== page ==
Where does the need to create art come from? Artists have been struggling to identify the source of their inspiration since art began. Michelangelo believed that all creation belongs to God and it was only through God that one could create. Gothic and Renaissance art was thus made in an effort to represent heavenly perfection.
Other artists like Modigliani and Dali were motivated by passion and credited their muses for their creative processes. The focus there was on the inner workings of the human mind and spirit. Our desires, conscious and not were the driving forces behind the will to create.
The abstract artists believed art to be an expression of feeling and attempted to create works that were non-representational, something akin to music. This movement developed into a desire to elevate art above physical existence. Mondrian, for instance, viewed his work as an anticipation of the society's future.
Later, pop artists like Andy Warhol created conceptual art that was meant as a critique of this future - one where mass production and commodification ruled. This became a kind of postmodern era of criticism, turning the creative process against social forces that attempted to stifle it.
Now, art has become all sorts of things. The past traditions remain and are widely available thanks to globalization and social media. Artists from all disciplines are able to share their work and collaborate in ways that have never been possible before. Even those that have had no artistic training can now create art as a hobby and establish successful businesses.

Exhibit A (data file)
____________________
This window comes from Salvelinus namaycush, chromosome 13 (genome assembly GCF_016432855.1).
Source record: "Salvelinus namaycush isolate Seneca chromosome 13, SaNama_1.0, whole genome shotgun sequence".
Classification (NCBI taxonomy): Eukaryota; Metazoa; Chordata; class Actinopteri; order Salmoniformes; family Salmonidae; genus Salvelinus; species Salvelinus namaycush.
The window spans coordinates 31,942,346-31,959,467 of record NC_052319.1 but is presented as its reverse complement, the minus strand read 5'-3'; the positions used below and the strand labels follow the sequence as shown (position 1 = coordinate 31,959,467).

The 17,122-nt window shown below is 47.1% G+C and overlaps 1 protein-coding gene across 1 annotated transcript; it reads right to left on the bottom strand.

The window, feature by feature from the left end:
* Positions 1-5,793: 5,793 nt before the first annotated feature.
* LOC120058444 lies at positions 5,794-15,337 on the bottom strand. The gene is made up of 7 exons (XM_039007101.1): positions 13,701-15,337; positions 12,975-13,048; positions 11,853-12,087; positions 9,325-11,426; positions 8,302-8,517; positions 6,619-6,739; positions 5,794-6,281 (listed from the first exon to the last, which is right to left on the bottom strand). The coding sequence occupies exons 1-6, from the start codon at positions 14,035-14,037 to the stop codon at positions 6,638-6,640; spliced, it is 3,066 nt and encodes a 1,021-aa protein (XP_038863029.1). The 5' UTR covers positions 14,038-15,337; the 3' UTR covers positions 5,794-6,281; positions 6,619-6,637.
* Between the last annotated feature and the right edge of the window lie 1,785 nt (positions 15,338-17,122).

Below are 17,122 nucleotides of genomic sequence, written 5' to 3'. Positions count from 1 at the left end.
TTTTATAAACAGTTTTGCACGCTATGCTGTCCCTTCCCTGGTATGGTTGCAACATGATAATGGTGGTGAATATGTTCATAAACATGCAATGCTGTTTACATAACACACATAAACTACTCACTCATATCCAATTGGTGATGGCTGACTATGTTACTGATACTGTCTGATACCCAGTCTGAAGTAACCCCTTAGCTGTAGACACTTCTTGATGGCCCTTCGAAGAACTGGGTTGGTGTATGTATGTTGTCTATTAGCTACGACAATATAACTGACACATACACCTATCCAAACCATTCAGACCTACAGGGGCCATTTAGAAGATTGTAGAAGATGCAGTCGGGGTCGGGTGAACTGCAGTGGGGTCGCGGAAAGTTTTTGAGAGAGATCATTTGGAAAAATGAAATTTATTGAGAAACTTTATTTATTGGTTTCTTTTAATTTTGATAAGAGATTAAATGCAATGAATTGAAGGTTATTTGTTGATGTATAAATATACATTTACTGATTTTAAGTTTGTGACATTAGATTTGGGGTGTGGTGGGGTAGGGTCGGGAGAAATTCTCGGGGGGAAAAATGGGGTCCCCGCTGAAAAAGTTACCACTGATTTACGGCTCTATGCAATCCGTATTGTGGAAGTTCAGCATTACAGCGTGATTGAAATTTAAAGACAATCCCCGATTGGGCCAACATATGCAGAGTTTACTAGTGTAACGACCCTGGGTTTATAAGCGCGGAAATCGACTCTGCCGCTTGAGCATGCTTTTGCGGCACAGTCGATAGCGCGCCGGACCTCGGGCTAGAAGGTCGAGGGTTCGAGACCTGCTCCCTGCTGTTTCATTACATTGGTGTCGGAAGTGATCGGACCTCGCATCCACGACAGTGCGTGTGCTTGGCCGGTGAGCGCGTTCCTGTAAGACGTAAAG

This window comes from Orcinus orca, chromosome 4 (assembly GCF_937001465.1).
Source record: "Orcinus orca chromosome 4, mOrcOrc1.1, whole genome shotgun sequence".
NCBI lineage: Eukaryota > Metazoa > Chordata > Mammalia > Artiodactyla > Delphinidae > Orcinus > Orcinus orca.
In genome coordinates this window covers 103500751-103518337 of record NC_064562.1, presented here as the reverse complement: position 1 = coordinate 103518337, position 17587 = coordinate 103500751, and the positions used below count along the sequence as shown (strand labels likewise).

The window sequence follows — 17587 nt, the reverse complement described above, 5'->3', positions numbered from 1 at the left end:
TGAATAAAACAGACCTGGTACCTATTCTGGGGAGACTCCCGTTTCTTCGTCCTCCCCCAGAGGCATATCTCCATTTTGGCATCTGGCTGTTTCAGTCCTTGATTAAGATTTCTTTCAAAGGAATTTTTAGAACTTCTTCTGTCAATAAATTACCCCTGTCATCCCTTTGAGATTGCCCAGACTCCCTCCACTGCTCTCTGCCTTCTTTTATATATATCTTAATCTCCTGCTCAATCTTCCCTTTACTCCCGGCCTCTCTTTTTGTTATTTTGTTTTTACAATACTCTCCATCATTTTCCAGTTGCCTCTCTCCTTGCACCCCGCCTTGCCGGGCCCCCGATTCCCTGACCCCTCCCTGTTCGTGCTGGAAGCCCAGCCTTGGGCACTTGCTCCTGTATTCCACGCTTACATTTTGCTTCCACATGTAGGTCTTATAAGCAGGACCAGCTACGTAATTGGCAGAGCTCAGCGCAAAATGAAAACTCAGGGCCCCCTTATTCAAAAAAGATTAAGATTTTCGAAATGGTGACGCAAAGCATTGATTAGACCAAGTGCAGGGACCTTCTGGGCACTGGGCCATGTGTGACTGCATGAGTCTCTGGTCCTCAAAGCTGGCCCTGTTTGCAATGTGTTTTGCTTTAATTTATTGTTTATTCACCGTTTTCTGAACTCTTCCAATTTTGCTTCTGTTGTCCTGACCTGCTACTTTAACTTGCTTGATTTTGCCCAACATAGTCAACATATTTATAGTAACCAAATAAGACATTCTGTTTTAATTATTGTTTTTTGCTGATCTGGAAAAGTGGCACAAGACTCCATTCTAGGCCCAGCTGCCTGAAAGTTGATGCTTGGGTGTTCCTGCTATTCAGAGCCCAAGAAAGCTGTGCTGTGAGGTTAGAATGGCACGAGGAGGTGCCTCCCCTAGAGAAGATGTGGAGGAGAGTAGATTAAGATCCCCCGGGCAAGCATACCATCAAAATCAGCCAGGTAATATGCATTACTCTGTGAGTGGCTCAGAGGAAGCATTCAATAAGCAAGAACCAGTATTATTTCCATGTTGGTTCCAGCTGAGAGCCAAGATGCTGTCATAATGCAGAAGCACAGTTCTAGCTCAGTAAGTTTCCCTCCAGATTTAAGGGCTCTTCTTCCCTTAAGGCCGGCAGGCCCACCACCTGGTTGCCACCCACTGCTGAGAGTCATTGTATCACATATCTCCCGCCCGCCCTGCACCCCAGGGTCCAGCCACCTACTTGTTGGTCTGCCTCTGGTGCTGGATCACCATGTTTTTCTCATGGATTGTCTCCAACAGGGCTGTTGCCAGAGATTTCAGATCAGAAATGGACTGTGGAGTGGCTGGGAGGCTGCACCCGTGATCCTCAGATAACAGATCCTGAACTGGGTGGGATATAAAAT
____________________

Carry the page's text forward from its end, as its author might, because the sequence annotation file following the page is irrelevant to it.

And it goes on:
Art is not only open to anyone, it is also a consumer product. Thanks to NFTs, it is now a digital asset too. Art is video games, it is films, it is digitally traded real estate, it's everything and nothing to everyone.
So, What's an Artist to Do?
I recall approaching a gallery owner at an art fair several years ago and asking her if I could have a spot in her upcoming exhibition.
"What kind of art do you create?" she asked me.
"Anything and everything. Tell me what you want and I'll paint it," was my response.
Of course, nothing developed from that interaction. My main problem was that I didn't have a niche. The truth about commercial success is that it relies on labels and categories. People want products that can be attributed to a specific source. They like order and they like attribution. People want to go to galleries and point at pictures, saying "This is clearly a Dali, look at the colors! Look at the background!... This is clearly a Picasso, see the blocks?" and so on.
What am I to do? I've been an artist for over 15 years and still I'm not able to find a specific direction. As soon as I develop an interest in a topic, that interest shifts to something else entirely. In comes the birth of Uncertainty.
What you will find here is work guided by a chaotic mind. I have collections and I have one-off paintings. Few are related or thematic. All are created by me for the sole purpose of personal expression. Some may be abstract, some may be expressive, some may even be realistic landscapes.
If you find a work that speaks to you - don't ask me what it means, I don't know. It means whatever you think it means. It's created in a style that you think it's created in.
The work featured on this site was made to embrace the uncertainty of the creative process. I begin and rarely know what is going to happen, and I'm fine with that. I hope you are too.